India relaxes cabotage laws

India is finally relenting to calls from global containerlines, and will ease its cabotage rules. The government has decreed that foreign boxlines will now be allowed to tranship at Indian ports as well as reposition empty containers.

Previously other ports such as in Sri Lanka, Dubai and Singapore had profited from India’s reluctance to open its domestic container trades to foreign lines.

A third of India’s containers are currently transhipped through foreign hub ports, up from 26% in 2008, according to the shipping ministry.

“We have been breaking our heads on this for the last 20 years. It does two very good things. One, it will bring competition within the EXIM feedering trade around the Indian coast. Once competition comes, feedering rates will drop, translating into an advantage to exporters and importers. Secondly, this will encourage use of Indian ports and terminals for aggregation and transhipment,” Deepak Tewari, managing diretor of MSC Agency India told the Hindu Business Line. Tewari is also the chairman of the Container Shipping Lines Association.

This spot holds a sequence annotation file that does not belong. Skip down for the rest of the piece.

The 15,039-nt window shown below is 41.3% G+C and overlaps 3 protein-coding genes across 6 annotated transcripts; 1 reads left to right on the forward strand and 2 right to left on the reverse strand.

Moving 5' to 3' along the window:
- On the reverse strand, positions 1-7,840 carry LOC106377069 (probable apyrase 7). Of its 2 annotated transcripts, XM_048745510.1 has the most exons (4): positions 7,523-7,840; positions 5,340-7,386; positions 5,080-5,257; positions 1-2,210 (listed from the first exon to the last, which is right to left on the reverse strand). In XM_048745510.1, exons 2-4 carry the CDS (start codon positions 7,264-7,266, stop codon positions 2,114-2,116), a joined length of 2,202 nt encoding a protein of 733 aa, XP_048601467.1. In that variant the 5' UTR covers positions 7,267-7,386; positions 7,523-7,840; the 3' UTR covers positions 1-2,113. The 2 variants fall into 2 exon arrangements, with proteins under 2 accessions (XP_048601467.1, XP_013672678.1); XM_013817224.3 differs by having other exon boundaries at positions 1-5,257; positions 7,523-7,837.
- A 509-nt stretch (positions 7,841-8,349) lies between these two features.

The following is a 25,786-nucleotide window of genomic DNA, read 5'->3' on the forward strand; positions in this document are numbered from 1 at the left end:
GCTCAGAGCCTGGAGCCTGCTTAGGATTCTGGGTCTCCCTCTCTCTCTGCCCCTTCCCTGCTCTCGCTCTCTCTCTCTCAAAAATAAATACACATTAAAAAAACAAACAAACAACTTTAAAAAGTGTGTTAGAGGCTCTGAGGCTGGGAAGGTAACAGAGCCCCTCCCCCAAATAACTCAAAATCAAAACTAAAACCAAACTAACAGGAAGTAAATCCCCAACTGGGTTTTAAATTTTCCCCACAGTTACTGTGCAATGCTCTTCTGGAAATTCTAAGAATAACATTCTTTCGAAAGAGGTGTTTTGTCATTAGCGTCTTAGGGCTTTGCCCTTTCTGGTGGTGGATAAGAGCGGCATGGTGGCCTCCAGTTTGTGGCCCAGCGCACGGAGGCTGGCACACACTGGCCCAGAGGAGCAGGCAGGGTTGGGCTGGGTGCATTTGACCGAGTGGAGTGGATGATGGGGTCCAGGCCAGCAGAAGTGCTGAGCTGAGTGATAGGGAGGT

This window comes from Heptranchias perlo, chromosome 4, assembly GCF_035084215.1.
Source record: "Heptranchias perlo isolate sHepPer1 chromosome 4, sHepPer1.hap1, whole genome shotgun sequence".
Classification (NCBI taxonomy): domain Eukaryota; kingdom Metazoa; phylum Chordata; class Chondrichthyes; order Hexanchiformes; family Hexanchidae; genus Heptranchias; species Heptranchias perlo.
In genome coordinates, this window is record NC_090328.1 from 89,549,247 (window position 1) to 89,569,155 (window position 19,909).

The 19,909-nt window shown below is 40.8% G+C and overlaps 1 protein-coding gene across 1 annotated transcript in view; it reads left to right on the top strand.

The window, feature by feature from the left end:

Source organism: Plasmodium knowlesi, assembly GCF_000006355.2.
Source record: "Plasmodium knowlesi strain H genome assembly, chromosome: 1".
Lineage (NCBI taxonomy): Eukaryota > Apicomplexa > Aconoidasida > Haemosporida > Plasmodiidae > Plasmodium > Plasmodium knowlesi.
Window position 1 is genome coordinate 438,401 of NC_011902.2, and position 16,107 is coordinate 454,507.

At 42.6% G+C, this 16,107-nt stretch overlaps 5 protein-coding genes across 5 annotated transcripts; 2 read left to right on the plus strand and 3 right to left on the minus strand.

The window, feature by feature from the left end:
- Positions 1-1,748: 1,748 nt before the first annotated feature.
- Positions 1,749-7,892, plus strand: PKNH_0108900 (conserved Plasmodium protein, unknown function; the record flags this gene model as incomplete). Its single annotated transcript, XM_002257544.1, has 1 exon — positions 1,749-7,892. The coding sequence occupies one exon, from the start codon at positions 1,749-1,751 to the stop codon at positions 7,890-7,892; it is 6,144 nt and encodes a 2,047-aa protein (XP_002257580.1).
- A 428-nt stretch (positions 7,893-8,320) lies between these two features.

Sam Chambers

Starting out with the Informa Group in 2000 in Hong Kong, Sam Chambers became editor of Maritime Asia magazine as well as East Asia Editor for the world’s oldest newspaper, Lloyd’s List. In 2005 he pursued a freelance career and wrote for a variety of titles including taking on the role of Asia Editor at Seatrade magazine and China correspondent for Supply Chain Asia. His work has also appeared in The Economist, The New York Times, The Sunday Times and The International Herald Tribune.
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